The Blog

  • April 9, 2010
  • Getting used to Chatter

    If you are having a hard time getting your head around Salesforce’s Chatter, you are probably in good company.  Chatter is a social media application that resembles Facebook but unlike that popular destination site, Chatter is focused on the internal community of the enterprise.  A natural reaction to Chatter by an enterprise executive might be “so what” or “I don’t need it in my business, let the employees socialize on their own time.”

    The idea of wasting time through social media is not often explicitly stated but it is felt and it is something that might have retarded the Enterprise 2.0 movement initially.  But this is a false concern and the falseness becomes apparent if you view Chatter and, by extension the whole idea of social CRM, in economic terms rather than as pure business or socialization.  You might think that’s a difference without a distinction but I would differ and here’s why.

    I think of Chatter, within the enterprise, as an economic organizing principal because it sets up an informal and highly active trading network almost immediately.  I spoke with Dan Petlon, CIO of Enterasys, a Chatter beta user the other day and that’s what he indicated so I’m going with it.

    The basic premise of Chatter, which is built into the foundational layer of the Salesforce service, is that everything within the service can be treated as an object.  From a specific customer or deal to a PowerPoint presentation objects can be subscribed to meaning that when something changes, a notification is automatically issued to all subscribers.  People within the organization can be thought of as objects too (in only the best way) meaning that an individual and all of his or her attributes can be catalogued.

    Chatter is like a crossroads and its market springs up from nothing save an individual’s interests, such as doing a job well.  Since Chatter operates within the organization the traditional model of supply and demand economics is not the best fit simply because individual actors don’t profit from interactions or commerce within Chatter so much as the organization.  In this aspect, with everyone working for a common good — i.e. the success of the business — it is more akin to a social economic model.  What did you expect from social media, Adam Smith?

    So for example, in the trading world set up by Chatter, a sales person might subscribe to a support person’s stream or the stream of a sales engineer.  This bilateral arrangement is not much different from what you might have if everyone was simply very good at documenting and emailing their activities, even though we know this is rarely the case.

    Where Chatter shows its power, and where the trading economy kicks in, is that the sales manager and various VPs can just as easily subscribe to those streams.  So, for instance, when the sales or service rep has an encounter with a customer and needs help, information automatically reaches all subscribers who might be in a position to lend a hand.  This becomes incredibly valuable when the sales rep, for instance, is out of the office.  Under normal conditions the rep might have to ask for help or the need might be discovered in a monthly forecast long after the customer could have benefitted from some attention.  With Chatter, subscribers can volunteer their help because a) they have the information and b) they all have the same self-motivation, a profitable company.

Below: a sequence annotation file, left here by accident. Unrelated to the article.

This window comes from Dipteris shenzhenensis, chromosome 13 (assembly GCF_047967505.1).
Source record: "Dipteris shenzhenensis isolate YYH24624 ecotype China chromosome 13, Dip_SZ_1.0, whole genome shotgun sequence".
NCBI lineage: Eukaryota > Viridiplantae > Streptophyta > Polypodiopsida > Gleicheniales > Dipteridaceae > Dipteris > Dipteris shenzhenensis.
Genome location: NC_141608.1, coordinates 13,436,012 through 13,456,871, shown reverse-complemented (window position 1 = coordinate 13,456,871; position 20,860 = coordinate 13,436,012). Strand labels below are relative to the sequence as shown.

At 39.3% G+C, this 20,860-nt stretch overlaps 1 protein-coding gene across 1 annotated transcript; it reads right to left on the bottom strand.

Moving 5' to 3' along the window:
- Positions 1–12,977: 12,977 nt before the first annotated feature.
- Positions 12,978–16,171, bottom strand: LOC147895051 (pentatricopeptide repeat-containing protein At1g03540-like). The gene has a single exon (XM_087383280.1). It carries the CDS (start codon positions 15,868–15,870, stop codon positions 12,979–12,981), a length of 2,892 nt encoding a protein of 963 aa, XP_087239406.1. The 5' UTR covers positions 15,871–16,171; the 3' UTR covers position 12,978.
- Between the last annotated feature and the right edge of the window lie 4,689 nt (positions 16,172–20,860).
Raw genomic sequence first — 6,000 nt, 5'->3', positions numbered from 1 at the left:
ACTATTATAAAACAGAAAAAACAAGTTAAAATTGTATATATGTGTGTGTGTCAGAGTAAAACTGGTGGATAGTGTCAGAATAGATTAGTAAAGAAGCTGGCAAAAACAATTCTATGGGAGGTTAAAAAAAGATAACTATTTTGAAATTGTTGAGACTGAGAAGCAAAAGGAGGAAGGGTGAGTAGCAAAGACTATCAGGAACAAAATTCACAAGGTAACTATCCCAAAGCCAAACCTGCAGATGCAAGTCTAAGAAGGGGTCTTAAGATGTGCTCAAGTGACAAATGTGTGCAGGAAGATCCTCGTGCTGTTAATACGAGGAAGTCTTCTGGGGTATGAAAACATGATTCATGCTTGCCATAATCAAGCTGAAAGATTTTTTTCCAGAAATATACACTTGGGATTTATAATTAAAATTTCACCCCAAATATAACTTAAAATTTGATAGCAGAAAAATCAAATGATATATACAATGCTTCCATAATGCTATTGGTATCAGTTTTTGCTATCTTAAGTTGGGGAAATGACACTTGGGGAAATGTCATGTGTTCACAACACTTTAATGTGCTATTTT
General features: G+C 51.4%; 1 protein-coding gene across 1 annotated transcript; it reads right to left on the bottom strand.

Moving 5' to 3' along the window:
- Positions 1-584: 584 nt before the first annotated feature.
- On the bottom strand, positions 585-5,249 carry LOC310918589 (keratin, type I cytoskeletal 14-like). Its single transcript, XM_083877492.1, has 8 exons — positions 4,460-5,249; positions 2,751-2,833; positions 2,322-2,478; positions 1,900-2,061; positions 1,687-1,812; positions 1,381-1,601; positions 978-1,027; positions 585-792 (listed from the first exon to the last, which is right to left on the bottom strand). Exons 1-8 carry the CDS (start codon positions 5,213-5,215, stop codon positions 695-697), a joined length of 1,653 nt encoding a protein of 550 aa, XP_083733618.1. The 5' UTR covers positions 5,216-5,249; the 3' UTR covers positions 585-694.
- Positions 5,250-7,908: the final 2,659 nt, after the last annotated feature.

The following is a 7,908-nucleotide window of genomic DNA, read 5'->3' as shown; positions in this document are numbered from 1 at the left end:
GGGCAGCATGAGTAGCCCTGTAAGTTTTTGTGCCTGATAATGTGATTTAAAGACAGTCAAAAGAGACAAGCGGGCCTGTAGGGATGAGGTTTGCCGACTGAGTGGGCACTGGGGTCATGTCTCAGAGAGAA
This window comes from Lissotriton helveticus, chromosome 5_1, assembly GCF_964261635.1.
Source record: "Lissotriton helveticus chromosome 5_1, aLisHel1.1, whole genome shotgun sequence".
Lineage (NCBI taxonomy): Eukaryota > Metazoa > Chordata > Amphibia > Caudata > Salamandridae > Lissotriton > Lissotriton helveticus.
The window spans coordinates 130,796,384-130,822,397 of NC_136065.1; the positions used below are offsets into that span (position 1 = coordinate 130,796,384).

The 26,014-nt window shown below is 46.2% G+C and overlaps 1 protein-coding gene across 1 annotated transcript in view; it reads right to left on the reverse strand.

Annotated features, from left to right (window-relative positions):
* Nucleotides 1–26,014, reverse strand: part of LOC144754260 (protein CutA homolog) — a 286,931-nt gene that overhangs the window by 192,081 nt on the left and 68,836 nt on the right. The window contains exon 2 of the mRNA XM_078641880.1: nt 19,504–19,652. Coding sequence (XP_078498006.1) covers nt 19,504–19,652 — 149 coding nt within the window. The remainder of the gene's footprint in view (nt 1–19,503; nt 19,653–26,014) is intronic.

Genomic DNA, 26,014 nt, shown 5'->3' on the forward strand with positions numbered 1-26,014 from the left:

This is one simple example but it helps to illustrate a point.  Chatter enables a freer method of sharing information, another way to say transparency.  This transparency is not earth shaking but it can be game changing for while businesses and their leaders might like home runs (who doesn’t?); it’s very often the base hits that win the game.

    So, in my mind the best way to look at Chatter is through the lens of economics.  It enables a market of ideas that is highly efficient, aimed at one goal — the success of the enterprise by making individuals successful.  It also eliminates time and distance constraints.  Very often time and distance leave opportunity for competitors to arbitrage a situation, for instance enabling them to buy or sell ahead of the news.  Within the enterprise this opportunity for arbitrage cannot be a good thing because the arbitrageurs are outside the company and have different interests.  So, eliminating the opportunity for arbitrage is one of those key base hits that eventually add up.

    Business is in a zero-sum situation right now and it will probably be here for years.  New markets don’t need social media or communities simply because supply is lower than demand.  But in older markets supply and demand equilibrate or demand slackens below the available supply, the story changes and vendors need every advantage to address whatever demand there is.  Socializing internal communications and customer outreach is a way to differentiate a product with the best possible service — some would argue this enhances the customer experience and I would agree.

    For these reasons, Chatter or something like it, appears to be the next big thing for enterprise software.  Without it companies may find themselves unable to compete effectively like a store one block removed from the main drag.

    Published: 14 years ago


    • April 10th, 2010 at 11:16 am    

      I absolutely agree with your comments around providing greater transparency and effecting time and distance. Chatter is also accessible via the Salesforce API…providing the potential of enterprise systems having related workflow actions integrated into the social conversation as well. This seems to be an enterprise benefit Chatter brings to social collaboration which contributes to the positive effect on transparency, time and distance.

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